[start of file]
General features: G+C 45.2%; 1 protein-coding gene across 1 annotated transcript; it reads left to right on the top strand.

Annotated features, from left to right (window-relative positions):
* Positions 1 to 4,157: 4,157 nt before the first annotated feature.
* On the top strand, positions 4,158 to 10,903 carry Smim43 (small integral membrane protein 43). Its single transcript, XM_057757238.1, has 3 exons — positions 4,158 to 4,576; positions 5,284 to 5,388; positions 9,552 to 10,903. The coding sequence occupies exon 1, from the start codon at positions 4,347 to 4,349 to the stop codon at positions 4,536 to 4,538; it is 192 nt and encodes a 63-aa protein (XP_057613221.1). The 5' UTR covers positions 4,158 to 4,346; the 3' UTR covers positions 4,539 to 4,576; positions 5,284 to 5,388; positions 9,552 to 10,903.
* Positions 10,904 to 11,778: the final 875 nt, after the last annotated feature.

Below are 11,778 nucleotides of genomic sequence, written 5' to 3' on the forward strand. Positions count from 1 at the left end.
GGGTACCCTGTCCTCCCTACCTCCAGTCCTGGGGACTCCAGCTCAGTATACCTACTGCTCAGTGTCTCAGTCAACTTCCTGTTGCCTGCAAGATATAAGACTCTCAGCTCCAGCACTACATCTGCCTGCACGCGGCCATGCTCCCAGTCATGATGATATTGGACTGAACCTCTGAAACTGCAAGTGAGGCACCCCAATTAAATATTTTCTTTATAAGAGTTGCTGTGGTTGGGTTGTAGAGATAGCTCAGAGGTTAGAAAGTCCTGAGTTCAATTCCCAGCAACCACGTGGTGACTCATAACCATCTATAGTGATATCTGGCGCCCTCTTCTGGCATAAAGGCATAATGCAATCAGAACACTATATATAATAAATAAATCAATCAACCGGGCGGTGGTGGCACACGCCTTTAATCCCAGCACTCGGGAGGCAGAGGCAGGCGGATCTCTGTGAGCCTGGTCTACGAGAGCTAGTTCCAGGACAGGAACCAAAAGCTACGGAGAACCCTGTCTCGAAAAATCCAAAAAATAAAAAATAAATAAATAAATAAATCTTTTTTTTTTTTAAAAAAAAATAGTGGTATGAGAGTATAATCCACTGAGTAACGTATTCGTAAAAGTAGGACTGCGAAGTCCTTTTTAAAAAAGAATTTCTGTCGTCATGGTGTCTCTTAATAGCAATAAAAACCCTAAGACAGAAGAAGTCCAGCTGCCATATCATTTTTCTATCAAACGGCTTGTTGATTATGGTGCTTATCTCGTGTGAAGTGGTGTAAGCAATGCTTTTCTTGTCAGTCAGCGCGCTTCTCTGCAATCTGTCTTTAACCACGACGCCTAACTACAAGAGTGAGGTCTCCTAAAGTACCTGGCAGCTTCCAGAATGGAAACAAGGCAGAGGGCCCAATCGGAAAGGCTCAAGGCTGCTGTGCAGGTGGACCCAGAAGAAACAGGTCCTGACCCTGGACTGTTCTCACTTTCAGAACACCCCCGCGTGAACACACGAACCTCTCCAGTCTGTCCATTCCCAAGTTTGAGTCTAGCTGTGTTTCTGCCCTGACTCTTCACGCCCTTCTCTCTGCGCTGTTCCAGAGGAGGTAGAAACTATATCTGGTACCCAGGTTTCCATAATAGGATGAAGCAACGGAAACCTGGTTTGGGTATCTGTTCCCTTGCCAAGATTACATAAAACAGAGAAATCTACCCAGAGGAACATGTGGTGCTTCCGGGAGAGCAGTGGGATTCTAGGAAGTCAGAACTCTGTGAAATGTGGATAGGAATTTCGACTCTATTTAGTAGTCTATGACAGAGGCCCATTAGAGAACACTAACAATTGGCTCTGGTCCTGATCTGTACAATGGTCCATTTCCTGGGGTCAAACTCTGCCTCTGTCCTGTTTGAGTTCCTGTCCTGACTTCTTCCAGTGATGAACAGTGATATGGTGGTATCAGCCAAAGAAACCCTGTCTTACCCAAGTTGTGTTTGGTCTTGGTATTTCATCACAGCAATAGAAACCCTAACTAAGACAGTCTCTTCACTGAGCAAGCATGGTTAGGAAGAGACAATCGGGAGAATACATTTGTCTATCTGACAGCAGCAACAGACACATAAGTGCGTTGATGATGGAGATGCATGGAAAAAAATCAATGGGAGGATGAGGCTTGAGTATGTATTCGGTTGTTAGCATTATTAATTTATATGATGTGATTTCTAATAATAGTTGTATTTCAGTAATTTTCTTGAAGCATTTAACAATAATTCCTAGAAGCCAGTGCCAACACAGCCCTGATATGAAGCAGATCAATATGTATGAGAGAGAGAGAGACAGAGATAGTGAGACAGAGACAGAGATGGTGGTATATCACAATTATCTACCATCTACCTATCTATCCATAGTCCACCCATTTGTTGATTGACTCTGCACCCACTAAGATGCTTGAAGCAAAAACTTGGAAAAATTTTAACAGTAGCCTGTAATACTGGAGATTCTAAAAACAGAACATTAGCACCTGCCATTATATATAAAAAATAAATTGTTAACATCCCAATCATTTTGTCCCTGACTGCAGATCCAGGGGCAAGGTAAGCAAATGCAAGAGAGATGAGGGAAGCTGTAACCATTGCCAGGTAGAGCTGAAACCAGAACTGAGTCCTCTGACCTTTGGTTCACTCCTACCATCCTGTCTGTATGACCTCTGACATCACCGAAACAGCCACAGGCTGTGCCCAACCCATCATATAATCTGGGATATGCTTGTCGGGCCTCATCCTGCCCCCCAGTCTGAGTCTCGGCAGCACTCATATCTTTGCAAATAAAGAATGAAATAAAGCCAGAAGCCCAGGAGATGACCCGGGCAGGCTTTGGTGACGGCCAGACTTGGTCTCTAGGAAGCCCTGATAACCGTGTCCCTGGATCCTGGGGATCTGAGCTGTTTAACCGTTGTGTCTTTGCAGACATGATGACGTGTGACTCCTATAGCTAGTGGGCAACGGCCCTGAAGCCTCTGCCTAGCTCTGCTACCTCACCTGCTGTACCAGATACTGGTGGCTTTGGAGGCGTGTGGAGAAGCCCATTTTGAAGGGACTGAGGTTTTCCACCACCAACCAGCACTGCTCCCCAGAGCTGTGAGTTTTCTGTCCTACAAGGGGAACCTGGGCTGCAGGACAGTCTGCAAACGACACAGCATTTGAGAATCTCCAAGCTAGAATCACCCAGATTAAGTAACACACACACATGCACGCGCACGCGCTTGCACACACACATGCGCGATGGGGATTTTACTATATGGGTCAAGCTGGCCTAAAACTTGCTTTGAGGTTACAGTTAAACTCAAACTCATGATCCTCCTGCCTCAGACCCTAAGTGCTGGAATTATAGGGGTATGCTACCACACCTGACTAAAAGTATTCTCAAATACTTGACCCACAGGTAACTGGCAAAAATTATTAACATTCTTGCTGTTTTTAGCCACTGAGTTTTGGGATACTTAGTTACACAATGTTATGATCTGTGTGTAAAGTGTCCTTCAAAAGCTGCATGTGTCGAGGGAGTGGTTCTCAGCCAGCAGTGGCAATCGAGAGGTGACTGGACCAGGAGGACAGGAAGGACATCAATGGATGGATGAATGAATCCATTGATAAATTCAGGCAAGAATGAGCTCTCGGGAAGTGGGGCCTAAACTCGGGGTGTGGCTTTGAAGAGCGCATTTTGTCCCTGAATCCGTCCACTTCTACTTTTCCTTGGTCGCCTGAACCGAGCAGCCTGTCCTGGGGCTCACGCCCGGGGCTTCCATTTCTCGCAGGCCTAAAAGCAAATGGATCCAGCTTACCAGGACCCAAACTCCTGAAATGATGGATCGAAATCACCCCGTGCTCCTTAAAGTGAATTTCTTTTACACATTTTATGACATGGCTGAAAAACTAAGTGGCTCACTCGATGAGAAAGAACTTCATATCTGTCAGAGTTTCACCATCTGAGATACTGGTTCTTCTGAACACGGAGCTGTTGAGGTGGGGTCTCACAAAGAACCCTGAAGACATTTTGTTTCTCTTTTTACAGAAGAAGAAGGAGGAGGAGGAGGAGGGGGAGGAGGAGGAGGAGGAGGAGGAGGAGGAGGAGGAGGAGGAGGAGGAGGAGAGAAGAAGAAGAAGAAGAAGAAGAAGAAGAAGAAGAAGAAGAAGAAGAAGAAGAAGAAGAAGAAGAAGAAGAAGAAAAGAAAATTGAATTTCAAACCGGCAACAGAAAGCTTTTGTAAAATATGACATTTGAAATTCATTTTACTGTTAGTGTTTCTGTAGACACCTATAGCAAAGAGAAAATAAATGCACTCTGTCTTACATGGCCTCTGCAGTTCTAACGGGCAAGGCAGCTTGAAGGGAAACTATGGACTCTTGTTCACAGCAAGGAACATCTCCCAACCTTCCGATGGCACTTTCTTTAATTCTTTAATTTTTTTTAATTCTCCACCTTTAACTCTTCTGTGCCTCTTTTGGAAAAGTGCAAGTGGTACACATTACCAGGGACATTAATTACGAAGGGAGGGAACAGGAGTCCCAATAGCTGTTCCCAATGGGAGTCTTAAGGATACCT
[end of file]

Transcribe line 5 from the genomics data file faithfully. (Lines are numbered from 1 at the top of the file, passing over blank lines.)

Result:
* Positions 10,904 to 11,778: the final 875 nt, after the last annotated feature.